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Vacuum Art

By Angelika Zopf on March 20, 2015 in Art, Industry Approved
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For his latest project the Japanese photographer Haruhiko Kawaguchi, aka Photographer Hal, has re-invented the couple portrait.
For his series Flesh Love he vacuum sealed couples in plastic bags to keep love fresh for ever. His premise is that couples want to be as close to each other as possible and want to become one. 
He also states that he creates an unique experience for the couple to feel each other in such a closed space. Kawaguchi selects couples he meets in Tokyo’s night clubs and while going out. The plastic bags he uses are more commonly used for vacuum packing futons.  As it leaves no space to breathe, the vacuum can only be sustained for 10 to 20 seconds, giving the photographer a very tight timeframe in which to take the picture. Some couples are shot naked, others are sealed in with items closely connected to their personalities and the essence of their relationship.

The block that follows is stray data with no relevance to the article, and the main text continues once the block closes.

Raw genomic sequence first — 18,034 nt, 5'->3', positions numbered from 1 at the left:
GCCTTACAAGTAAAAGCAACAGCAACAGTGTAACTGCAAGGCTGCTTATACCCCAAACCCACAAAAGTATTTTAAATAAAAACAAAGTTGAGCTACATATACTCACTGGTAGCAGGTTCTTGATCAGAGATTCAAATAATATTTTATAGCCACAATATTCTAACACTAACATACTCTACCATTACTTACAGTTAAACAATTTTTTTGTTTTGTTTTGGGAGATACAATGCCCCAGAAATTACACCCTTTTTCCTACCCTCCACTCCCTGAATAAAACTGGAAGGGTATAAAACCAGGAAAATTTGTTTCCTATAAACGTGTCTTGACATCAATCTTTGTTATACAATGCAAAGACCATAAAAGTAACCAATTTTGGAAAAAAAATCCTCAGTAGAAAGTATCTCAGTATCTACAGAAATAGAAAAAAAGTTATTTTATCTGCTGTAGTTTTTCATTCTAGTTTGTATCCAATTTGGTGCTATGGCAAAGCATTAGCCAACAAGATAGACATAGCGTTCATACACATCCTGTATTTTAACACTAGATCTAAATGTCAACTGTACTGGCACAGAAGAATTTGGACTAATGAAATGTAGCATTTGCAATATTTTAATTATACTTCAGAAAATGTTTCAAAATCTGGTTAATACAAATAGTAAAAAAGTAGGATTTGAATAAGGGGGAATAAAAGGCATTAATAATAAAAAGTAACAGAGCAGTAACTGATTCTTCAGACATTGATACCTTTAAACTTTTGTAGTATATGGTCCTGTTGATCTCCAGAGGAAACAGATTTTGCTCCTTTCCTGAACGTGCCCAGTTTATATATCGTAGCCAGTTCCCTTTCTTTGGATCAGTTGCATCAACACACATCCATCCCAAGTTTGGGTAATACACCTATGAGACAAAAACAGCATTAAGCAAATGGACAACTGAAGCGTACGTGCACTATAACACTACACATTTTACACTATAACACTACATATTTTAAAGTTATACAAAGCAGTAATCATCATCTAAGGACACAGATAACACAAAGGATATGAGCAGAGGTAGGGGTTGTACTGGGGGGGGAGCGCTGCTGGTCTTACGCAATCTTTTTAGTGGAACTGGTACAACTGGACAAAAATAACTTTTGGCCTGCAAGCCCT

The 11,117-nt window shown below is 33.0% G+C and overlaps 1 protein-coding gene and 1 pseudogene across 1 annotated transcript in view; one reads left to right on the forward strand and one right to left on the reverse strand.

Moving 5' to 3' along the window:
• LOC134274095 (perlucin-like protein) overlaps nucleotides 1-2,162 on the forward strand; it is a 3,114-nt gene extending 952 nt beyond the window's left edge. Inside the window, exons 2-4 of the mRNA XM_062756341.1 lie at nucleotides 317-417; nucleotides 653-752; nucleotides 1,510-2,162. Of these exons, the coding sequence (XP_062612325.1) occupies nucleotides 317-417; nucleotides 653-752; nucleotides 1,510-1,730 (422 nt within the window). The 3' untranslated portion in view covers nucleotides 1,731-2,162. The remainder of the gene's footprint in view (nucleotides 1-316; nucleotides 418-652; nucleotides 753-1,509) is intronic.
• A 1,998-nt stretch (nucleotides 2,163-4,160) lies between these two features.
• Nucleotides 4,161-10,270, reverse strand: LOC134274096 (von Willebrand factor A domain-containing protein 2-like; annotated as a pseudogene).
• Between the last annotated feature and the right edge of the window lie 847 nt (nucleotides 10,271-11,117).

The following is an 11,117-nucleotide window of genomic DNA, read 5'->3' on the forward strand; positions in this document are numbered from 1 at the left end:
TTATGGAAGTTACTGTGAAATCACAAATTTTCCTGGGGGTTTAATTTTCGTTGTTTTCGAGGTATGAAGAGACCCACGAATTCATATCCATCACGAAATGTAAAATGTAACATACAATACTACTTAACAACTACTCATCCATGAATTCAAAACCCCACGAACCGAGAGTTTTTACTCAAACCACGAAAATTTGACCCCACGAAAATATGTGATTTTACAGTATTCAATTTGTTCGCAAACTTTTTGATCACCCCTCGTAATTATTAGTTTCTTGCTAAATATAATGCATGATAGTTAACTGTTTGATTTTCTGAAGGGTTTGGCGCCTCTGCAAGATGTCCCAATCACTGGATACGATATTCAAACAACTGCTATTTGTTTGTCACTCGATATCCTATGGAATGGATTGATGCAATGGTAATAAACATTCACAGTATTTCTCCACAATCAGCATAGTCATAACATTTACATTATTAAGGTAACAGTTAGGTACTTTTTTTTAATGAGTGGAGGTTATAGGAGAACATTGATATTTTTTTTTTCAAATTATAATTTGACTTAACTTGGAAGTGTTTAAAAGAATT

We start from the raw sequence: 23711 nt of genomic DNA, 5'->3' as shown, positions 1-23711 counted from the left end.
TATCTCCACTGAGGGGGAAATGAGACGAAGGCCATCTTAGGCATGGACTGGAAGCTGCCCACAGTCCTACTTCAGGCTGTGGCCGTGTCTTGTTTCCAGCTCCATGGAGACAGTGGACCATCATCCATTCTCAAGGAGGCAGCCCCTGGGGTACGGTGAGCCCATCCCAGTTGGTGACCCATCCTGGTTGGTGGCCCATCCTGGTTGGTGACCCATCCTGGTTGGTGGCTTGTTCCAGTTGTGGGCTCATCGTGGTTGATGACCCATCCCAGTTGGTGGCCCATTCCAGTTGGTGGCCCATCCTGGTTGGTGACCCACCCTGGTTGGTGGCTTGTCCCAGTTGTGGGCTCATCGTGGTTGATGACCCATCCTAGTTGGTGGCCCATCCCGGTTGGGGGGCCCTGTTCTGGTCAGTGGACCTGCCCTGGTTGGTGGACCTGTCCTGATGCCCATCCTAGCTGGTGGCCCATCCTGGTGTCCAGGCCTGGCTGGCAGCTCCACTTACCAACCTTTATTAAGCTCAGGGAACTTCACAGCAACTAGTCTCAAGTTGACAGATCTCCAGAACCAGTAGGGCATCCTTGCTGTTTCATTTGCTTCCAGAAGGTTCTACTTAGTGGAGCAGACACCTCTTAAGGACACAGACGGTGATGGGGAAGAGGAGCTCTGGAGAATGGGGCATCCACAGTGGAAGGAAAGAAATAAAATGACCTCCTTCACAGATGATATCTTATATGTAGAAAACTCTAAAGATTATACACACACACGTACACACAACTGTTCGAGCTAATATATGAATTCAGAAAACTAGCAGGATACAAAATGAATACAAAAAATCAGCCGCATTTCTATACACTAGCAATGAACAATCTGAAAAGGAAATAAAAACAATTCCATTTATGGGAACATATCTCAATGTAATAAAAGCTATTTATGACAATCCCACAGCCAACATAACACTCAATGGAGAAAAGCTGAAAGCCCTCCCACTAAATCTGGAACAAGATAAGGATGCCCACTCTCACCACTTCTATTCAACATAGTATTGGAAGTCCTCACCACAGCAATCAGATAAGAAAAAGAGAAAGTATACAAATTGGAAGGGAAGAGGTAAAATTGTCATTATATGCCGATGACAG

In 2014 Belgian artist Lawrence Malstaf created an installation of models suspended in vacuum between sheets of plastic for the fashion show of Dutch designer Iris van Herpen, during the Autumn/Winter Paris Fashion Week.
Unlike Kawaguchi’s project, the models in Malstaf’s installation were able to perform slow movements, as they controlled the suction level within the plastic sheets by using their thumbs to open and seal the vacuum tube.  Malstaf first presented his shrink-wrapping experience in 2010, focussing on the meditative aspect of being suspended in the total absence of gravity, focussing on oxygen flowing around the body and slowing down life.

Artist Lucy McRae again chose a different approach to vacuum wrapping people as she presented a vacuum chamber at the London Design Festival 2014.
In her installation Prepping the Body for Space V.01 performers were wrapped in silver foil, leaving enough air to breathe but showcasing their bodies in the middle of surreal surroundings, creating a relief effect as they moved. McRae imagined vacuum packing bodies as a big part of future space travel and as training for the experience of zero gravity.